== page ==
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Allergy to insect stings: long term outcomes

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Children get stung by insects and some of them (possibly around 1%) have a systemic allergic reaction. Venom immunotherapy (VIT) reduces the risk of subsequent systemic reactions but its disadvantages include cost, inconvenience, local and systemic reactions, and the need for prolonged treatment. Researchers in Baltimore, USA have previously concluded that VIT is not necessary for children who have had a mild (purely cutaneous) systemic reaction to an insect sting. They have now reported (

) on the long term follow up of children who did or did not receive VIT.

From a cohort of 1033 children who had a diagnosis of insect sting allergy made between 1978 and 1985, 512 responded to a survey between 1997 and 2002. Their mean age was 8 years at the time of their first reaction and 21 years at the time of the most recent reaction. Among children whose first systemic reaction was purely cutaneous, subsequent systemic reactions occurred after 12 of 89 stings (13%) among children not given VIT and after none of 21 stings among children given VIT (difference not statistically significant). Of the 12 subsequent systemic reactions in the no-VIT group six were mild and six moderate in intensity. After a first moderate-to-severe reaction the corresponding rates of systemic reaction were 7/22 (32%) without VIT and 2/43 (5%) with VIT—a significant difference. Six of the seven subsequent reactions in the no-VIT group were similar to the first reaction and one was less severe; none was severe. Two patients had received VIT after a first severe reaction and had moderate reactions after subsequent stings.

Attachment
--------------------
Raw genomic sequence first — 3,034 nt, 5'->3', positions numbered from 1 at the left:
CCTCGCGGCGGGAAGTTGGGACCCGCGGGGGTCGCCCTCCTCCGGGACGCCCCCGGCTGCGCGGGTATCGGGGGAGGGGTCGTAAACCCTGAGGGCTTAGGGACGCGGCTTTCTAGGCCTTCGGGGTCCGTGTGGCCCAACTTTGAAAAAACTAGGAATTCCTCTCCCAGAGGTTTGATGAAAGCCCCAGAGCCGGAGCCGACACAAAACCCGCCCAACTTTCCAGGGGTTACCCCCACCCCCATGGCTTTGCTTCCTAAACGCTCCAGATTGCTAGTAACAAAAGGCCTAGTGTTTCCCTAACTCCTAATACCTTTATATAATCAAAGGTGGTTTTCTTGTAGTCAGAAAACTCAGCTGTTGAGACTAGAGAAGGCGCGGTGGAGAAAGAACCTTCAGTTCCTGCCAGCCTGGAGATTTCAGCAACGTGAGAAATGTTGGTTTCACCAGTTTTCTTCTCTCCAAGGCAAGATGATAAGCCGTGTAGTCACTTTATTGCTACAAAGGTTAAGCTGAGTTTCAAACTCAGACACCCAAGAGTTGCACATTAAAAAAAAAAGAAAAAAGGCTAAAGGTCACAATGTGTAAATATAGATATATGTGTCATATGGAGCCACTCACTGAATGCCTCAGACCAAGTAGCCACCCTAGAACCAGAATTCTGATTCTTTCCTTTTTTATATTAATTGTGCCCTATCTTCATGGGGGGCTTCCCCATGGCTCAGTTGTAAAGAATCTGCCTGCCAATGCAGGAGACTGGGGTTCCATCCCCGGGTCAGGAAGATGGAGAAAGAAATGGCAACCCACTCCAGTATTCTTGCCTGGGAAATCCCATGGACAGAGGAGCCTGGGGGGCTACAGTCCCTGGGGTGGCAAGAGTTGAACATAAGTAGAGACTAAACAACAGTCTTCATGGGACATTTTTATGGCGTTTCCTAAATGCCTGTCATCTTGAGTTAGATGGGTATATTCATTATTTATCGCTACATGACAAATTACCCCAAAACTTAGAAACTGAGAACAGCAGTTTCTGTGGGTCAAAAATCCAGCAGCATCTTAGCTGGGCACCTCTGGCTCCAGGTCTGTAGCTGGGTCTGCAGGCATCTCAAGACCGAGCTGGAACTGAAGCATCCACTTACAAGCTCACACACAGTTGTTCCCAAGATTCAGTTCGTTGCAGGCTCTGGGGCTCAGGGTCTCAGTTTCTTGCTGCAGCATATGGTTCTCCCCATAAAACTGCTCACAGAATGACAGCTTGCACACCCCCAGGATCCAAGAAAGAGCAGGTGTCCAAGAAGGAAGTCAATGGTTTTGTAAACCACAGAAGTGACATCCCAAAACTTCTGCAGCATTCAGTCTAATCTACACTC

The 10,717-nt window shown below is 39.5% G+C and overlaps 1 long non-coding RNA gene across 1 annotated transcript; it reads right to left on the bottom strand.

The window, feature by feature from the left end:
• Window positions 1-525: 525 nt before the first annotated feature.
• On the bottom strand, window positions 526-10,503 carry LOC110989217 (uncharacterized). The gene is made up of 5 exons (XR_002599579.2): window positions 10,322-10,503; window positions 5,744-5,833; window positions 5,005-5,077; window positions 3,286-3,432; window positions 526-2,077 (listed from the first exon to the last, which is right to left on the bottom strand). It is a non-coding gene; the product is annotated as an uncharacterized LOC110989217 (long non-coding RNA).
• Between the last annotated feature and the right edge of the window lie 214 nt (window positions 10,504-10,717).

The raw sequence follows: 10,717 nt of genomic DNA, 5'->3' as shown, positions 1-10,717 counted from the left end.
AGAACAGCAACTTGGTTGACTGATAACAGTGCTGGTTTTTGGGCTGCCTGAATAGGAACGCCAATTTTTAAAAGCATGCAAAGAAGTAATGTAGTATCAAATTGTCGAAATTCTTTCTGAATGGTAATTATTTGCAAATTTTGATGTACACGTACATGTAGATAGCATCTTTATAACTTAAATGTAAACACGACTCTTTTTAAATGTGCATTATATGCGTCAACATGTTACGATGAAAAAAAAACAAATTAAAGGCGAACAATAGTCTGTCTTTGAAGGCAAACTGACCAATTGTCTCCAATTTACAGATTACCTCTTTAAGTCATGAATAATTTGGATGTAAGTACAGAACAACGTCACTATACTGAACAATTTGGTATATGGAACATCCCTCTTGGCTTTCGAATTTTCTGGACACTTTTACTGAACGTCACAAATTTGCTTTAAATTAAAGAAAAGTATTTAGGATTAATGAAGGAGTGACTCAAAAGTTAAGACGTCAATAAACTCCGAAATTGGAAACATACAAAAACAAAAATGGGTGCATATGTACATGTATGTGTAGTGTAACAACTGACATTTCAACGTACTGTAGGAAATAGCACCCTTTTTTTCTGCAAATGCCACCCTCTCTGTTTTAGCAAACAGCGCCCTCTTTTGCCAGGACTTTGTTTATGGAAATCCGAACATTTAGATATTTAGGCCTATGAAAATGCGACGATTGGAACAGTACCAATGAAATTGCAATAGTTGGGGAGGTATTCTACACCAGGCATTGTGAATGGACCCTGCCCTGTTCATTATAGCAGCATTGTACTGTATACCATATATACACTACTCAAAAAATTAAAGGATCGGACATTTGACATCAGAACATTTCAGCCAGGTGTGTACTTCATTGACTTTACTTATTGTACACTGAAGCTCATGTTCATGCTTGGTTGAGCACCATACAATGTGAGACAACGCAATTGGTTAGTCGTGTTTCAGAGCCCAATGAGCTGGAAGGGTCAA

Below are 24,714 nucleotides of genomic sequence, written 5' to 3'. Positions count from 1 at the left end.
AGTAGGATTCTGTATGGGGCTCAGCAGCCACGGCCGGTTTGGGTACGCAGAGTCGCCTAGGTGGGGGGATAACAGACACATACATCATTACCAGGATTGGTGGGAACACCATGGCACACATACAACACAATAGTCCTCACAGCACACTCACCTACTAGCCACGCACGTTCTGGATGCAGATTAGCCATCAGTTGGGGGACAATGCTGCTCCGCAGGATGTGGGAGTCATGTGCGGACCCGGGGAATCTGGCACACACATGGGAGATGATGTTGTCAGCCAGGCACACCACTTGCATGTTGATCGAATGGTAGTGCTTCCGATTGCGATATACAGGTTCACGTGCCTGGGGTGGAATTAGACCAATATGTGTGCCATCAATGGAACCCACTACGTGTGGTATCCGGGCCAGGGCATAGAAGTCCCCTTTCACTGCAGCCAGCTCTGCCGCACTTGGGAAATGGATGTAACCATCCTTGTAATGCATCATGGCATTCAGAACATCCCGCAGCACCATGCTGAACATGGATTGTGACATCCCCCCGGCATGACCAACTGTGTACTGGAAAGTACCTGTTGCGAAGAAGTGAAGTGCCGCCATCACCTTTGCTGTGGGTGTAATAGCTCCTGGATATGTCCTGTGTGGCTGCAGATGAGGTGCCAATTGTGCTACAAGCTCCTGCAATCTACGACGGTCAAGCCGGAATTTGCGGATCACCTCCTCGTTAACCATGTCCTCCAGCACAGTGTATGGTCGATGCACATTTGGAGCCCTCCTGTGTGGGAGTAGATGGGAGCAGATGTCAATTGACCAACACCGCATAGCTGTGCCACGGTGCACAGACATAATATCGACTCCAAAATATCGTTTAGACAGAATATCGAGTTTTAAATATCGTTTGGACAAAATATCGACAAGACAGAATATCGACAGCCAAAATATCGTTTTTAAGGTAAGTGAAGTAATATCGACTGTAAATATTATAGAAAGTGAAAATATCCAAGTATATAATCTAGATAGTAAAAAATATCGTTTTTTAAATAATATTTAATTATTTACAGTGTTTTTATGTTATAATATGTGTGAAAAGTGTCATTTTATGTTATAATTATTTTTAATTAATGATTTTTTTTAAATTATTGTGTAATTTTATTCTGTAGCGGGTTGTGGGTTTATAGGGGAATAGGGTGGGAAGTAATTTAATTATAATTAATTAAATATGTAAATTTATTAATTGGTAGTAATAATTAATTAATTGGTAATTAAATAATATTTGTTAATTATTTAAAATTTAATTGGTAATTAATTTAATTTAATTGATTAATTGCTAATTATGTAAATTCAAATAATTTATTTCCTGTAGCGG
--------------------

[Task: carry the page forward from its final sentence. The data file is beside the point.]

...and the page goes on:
Most children outgrow the allergy to insect stings but some (about 13% of those not given VIT) still have a systemic allergic reaction when stung 20 years or more after the first reaction. The benefit of VIT seems to be long lasting, with significant protection 10–20 years after stopping the treatment (the mean duration of VIT among treated children in this study was 3.5 years).

Some children do not outgrow infant sting allergy. The authors of this paper recommend VIT for children who have had a moderate-to-severe systemic reaction (not purely cutaneous) after an insect sting.

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